“Thin Skinned” Clarification from Town of Brattleboro

Please see the highlighted statement below from the attorney representing the Town of Brattleboro in Witherbee v. Town of Brattleboro, et al.

Jan Anderson
Executive Secretary
Brattleboro Town Manager’s Office
230 Main Street, Suite 208
Brattleboro, VT  05301
(802) 251-8100


From:Peter Elwell
Sent:Wednesday, September 19, 2018 6:04 PM
To:Jan Anderson
Subject:Clarifying Statement from the Town of Brattleboro


Jan –

Please distribute this to our news release list ASAP.

Thanks, Peter


From:Brian Monaghan [mailto:bmonaghan@msdvt.com]
Sent:Wednesday, September 19, 2018 5:51 PM
To:Peter Elwell <pelwell@brattleboro.org>
Subject:For Distribution



For distribution as appropriate:

As attorney for the Town of Brattleboro, I’d like to clarify and provide context for my use of “thin skinned” in the Town’s Motion to Dismiss in the Witherbee v. Town of Brattleboro, et al. matter, as reported in the Brattleboro Reformer today.  That term appeared in the Motion only because it is a direct quotation from applicable case law.   The Town intends to rely on the court process to provide a full airing and fair determination in this matter.  The Town denies that it has discriminated against the Plaintiff in any way, but we have no intention of using demeaning language or gratuitous personal attacks in presenting the Town’s defense.


Brian P. Monaghan, Esq.
Monaghan Safar Ducham PLLC
156 Battery Street
Burlington, Vermont 05401
Tel: 802.660.4735
Fax: 802.419.3662

92 Fairfield Street
St. Albans, Vermont 05478-1728
Tel: 802.524.0080

Comments | 3

  • Odd

    This is a very odd press release. There’s almost no context whatsoever.

    It’s also kind of funny. A lawyer quickly responding to a news story that used the phrase “thin skinned” might be seen as… thin skinned (ie, oversensitive to criticism or insult).

  • Lawyers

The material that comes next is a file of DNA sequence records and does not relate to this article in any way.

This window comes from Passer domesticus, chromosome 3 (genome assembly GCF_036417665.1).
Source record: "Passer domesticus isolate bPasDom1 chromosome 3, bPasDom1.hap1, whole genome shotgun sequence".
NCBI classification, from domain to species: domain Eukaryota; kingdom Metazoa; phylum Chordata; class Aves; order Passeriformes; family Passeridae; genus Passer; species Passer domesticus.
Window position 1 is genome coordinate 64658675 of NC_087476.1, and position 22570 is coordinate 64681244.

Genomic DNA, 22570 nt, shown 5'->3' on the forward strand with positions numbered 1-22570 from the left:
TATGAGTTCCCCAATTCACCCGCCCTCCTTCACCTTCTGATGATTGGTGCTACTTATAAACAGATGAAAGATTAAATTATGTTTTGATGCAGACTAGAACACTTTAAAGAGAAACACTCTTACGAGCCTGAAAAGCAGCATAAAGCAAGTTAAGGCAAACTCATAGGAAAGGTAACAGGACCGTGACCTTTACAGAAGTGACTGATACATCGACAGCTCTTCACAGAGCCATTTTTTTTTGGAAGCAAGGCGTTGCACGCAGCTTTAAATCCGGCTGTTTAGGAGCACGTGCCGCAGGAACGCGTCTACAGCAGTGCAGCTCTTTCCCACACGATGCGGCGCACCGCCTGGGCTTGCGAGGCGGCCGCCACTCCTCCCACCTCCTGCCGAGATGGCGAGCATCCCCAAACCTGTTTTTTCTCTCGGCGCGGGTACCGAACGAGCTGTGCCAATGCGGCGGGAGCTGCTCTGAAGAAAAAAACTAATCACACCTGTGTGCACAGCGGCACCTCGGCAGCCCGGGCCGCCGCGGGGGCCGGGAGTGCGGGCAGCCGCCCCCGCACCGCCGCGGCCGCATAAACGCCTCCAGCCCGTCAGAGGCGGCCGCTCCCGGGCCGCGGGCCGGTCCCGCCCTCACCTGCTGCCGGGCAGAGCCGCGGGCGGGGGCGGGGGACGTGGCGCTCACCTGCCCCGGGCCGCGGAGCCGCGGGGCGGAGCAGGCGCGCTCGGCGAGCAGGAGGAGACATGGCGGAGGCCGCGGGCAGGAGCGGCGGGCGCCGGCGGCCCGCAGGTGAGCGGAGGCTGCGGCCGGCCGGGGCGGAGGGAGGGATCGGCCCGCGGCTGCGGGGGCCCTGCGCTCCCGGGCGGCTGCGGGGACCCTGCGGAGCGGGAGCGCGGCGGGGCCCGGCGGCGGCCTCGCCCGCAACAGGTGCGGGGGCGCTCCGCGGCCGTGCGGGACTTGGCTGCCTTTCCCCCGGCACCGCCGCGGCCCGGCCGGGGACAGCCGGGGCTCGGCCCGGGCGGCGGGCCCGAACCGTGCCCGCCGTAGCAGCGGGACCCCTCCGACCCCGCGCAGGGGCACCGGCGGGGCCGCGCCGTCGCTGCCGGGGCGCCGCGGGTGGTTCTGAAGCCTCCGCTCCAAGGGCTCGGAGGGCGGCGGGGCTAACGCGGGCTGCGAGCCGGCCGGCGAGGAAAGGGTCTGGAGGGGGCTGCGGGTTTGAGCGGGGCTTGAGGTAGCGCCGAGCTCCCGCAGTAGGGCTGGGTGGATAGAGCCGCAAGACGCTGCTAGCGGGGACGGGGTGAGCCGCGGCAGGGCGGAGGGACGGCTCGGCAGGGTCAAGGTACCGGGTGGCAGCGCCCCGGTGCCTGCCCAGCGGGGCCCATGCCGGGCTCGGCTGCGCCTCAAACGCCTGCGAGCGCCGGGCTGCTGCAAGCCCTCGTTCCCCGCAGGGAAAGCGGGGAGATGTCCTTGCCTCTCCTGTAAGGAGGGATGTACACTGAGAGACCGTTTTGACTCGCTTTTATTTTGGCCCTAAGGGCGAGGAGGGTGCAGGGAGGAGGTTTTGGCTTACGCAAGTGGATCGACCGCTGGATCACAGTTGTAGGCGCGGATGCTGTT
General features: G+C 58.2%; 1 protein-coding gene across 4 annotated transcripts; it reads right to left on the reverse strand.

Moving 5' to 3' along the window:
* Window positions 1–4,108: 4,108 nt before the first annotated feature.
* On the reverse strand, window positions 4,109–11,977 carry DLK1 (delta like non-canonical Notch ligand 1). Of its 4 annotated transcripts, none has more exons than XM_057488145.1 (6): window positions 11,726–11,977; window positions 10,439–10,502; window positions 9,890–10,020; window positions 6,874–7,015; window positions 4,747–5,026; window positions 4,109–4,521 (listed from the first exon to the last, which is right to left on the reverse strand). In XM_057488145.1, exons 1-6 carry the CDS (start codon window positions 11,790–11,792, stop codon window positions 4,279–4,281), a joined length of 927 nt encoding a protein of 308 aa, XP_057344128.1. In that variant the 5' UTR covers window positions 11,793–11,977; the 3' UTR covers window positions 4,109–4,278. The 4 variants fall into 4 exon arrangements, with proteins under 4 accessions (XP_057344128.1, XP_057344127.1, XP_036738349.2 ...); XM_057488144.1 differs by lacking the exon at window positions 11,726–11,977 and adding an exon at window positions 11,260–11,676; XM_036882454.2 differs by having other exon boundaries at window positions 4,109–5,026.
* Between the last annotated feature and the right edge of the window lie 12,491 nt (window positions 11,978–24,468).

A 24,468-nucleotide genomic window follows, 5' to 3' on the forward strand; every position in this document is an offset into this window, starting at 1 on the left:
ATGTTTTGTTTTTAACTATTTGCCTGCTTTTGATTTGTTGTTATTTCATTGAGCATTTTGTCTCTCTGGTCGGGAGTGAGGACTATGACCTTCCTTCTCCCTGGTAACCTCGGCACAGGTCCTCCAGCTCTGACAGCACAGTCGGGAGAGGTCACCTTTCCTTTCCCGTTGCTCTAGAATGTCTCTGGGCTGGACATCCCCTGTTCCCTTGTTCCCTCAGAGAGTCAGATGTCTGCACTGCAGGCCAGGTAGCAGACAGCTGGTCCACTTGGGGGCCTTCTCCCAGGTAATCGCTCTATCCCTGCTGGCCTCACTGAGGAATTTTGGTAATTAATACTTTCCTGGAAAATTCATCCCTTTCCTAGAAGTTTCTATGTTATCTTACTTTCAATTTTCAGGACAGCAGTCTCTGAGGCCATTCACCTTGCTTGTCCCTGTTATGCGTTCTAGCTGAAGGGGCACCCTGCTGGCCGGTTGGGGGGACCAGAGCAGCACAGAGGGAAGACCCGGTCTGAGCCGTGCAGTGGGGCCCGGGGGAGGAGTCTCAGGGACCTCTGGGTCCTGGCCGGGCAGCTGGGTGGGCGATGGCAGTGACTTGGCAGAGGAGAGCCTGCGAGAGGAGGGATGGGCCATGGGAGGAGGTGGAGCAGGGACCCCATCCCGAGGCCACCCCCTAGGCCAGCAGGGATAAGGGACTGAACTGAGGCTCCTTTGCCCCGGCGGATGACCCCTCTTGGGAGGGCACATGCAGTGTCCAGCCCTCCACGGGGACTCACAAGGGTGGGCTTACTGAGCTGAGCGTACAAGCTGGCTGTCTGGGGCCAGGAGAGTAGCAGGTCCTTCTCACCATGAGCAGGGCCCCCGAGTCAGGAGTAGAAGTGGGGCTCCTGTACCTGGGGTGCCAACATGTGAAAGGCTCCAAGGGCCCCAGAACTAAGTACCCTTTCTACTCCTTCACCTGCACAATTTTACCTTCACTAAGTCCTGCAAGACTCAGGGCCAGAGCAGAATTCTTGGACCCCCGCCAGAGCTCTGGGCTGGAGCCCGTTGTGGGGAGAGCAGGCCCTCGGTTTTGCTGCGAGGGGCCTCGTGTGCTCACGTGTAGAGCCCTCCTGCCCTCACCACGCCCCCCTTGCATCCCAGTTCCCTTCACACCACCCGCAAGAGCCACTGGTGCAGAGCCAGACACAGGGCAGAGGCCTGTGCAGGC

Many lawyers live in their own world and it works for them because courts are powerful and judges are also lawyers.

    I had a lawyer once who would say: “I will generate a letter,” and the letter that he “generated” would consist of stilted jargon. His writing might qualify for a Putziler Prize, nonetheless, though inelegant, he got results.

    Brian P. Monaghan, Esq. could have avoided the public relations gaff by citing the “thin-skin” case in his court filing in a manner which made it clear that he was making a legal reference rather than a personal insult… if he were capable of ordinary common sense.

    Since Monaghan also wrote the press release, his explanation was as much a public relations blunder as his original court filing.

  • Perhaps

    Perhaps there is another case that used the term “thin-skinned” other than in the Kight v. Auto Zoneit . “Thin-skinned” does appear in the US Circuit Court of Appeals decision, but the outcome of the case was not favorable to the charged employer.

    “Bagwell had told Kight he would not investigate the complaints he raised about Sinor, and Kight’s attempt to contact Sinor’s supervisor about his behavior failed because the supervisor cancelled every appointment and told him he was too “thin-skinned.”

    Kight v. Auto Zone, United States Court of Appeals, 8th Circuit, July 2007


    The questions, for me, then becomes:
    What applicable case law using the word “Thin Skinned” was referenced in the Motion , which was advantageous to
    the town”s case, and therefore explains its usage?

    I am aware that I am not a lawyer and could have easily missed something, and not comprehended the situation sufficiently.

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